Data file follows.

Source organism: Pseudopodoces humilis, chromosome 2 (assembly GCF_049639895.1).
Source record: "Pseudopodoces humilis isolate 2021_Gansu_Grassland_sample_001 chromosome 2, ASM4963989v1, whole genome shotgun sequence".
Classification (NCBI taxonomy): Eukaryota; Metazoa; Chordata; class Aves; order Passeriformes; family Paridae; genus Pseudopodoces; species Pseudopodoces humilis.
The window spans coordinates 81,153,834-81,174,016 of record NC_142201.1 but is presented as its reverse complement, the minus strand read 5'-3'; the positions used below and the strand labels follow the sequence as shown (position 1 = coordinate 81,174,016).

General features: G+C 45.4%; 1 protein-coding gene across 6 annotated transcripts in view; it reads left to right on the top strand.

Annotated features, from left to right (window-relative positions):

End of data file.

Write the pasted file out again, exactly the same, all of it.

Source organism: Pseudopodoces humilis, chromosome 2 (assembly GCF_049639895.1).
Source record: "Pseudopodoces humilis isolate 2021_Gansu_Grassland_sample_001 chromosome 2, ASM4963989v1, whole genome shotgun sequence".
Classification (NCBI taxonomy): Eukaryota; Metazoa; Chordata; class Aves; order Passeriformes; family Paridae; genus Pseudopodoces; species Pseudopodoces humilis.
The window spans coordinates 81,153,834-81,174,016 of record NC_142201.1 but is presented as its reverse complement, the minus strand read 5'-3'; the positions used below and the strand labels follow the sequence as shown (position 1 = coordinate 81,174,016).

General features: G+C 45.4%; 1 protein-coding gene across 6 annotated transcripts in view; it reads left to right on the top strand.

Annotated features, from left to right (window-relative positions):